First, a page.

Temporal variations in the pelagic fish community of Lake Winnipeg from 2002 to 2019.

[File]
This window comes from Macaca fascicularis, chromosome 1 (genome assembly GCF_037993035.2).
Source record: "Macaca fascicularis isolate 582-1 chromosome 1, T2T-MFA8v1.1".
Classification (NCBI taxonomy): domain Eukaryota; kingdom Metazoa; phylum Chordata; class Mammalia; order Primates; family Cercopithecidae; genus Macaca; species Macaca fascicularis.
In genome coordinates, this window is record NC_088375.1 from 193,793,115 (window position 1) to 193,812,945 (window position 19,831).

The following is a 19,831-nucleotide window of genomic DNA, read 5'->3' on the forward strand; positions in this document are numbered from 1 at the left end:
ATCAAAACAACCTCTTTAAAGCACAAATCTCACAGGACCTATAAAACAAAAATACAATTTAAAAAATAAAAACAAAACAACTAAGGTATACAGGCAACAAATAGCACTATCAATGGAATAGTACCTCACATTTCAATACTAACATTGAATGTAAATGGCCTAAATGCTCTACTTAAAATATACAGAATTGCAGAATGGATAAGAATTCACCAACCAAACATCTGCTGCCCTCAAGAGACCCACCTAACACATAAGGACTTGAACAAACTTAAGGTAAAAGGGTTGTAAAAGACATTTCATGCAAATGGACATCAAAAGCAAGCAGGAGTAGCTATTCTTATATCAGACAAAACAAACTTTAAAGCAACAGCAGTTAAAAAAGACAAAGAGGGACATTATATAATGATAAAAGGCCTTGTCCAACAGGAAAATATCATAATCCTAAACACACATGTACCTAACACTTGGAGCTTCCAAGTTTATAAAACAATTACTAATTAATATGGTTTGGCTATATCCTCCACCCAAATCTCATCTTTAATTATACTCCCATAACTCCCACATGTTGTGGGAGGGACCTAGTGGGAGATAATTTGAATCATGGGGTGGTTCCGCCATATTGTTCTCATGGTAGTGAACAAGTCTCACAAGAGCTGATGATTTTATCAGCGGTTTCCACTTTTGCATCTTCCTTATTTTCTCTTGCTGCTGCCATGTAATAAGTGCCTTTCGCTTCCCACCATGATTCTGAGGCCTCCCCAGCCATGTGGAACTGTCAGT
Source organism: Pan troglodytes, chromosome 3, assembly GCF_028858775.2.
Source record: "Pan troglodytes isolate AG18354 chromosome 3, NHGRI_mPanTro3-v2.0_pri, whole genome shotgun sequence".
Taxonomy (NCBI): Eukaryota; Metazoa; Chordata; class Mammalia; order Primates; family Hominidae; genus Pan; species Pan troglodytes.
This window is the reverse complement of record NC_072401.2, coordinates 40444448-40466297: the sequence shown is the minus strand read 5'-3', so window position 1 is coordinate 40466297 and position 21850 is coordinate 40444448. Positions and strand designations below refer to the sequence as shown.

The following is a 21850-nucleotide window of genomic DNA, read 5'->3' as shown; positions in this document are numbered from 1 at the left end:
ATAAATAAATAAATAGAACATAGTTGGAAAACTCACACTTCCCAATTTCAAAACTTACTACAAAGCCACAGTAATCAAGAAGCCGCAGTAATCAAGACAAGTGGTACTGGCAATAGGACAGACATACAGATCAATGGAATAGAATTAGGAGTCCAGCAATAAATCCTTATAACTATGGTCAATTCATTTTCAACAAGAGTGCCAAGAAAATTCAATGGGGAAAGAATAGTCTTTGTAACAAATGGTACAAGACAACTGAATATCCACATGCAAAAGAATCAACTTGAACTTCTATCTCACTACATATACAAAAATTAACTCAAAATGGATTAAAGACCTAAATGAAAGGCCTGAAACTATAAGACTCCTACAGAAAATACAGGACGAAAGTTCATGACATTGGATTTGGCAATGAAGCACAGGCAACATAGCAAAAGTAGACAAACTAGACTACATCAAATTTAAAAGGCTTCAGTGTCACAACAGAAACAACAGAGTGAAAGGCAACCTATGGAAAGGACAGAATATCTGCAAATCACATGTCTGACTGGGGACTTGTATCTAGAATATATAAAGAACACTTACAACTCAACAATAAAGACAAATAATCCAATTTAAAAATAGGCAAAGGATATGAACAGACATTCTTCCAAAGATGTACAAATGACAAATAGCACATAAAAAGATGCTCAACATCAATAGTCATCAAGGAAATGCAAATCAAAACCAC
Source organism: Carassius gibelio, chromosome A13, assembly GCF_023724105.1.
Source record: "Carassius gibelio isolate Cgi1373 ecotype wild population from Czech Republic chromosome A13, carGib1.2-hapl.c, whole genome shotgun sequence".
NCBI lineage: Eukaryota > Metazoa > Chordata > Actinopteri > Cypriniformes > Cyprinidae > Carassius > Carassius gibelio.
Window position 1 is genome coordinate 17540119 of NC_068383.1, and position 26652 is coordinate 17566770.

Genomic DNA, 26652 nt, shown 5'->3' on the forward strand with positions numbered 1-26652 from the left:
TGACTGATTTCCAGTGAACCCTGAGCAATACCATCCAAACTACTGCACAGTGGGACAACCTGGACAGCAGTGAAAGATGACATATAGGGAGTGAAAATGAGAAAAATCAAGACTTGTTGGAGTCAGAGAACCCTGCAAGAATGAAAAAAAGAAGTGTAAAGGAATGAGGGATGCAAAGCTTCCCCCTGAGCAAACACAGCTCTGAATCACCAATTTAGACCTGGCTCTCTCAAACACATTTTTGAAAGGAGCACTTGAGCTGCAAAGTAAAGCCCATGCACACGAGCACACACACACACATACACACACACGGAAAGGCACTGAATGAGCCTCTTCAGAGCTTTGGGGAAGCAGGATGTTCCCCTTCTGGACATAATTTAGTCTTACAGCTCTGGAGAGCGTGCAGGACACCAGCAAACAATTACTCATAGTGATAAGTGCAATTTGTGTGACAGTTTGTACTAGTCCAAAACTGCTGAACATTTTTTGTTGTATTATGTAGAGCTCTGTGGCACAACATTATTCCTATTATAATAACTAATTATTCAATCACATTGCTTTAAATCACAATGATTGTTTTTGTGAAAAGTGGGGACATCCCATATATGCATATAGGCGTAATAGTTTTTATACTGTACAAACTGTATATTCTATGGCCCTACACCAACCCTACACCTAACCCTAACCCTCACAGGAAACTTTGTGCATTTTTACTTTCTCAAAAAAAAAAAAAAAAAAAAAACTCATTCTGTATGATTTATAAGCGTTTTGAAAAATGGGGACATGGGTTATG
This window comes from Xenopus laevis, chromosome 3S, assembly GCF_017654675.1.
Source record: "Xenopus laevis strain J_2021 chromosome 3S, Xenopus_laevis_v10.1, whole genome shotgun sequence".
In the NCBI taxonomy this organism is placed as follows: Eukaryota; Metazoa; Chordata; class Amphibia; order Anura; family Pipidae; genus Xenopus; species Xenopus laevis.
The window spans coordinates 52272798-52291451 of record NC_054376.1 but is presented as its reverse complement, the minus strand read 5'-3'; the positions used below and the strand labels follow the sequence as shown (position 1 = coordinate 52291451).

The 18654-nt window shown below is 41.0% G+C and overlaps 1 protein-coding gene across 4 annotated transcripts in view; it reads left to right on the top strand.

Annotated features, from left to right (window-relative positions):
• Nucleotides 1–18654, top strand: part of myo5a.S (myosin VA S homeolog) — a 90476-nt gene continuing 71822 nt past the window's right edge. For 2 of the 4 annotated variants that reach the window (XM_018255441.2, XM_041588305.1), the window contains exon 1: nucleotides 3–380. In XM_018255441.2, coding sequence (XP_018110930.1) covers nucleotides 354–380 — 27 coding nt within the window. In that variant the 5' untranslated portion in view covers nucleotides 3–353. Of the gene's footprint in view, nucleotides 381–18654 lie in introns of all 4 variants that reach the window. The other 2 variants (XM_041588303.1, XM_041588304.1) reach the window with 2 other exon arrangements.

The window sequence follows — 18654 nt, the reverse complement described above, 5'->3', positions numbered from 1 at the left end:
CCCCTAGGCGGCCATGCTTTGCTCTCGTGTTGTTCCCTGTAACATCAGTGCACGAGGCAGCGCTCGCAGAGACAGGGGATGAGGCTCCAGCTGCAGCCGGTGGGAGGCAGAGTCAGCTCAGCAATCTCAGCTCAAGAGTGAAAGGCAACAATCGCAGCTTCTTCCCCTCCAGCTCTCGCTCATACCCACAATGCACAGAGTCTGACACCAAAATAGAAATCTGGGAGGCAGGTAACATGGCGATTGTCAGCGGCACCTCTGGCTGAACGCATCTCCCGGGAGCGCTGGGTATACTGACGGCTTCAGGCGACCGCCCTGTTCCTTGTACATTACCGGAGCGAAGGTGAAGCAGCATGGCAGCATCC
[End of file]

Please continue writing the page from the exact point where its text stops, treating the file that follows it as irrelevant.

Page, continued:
Lake Winnipeg has undergone extensive changes in environmental conditions and fish community structure during recent decades. The presence of cyanobacteria and invasive species as well as eutrophication, flow regulation, fishing pressure, and climate change all have potential impacts on the native fish community. Since 2002, pelagic forage fish species and early life stages of large-bodied fish species in the pelagic zone in Lake Winnipeg (Manitoba, Canada) have been monitored. Catch data were used to study the temporal variation in species-specific occurrence and catch-per-unit-effort (CPUE) and to analyse the effects of lake condition on species occurrence and CPUE estimates. To account for the temporal variation observed for commonly caught prey species in Lake Winnipeg, we used a Bayesian approach, Integrated Nested Laplace Approximation (INLA), to compare the effects of environmental variables on occurrence and CPUE. The pelagic fish community composition varied among years, and CPUE declined by 2.2-fold between 2005-2008 and 2015-2018. Emerald shiner was the most dominate prey fish species but decreased in the catches since the early 2000's, while rainbow smelt have almost entirely disappeared from the catches in recent years. Overall, we observed a decrease in CPUE in four of six most caught, pelagic species. Important environmental variables explaining occurrence and CPUE of the six most caught species in the survey were temperature and Secchi, trawl, and water depths. The trawl survey serves as a valuable long-term monitoring tool to study trends in responses of both native and non-native species to ecosystem changes in Lake Winnipeg.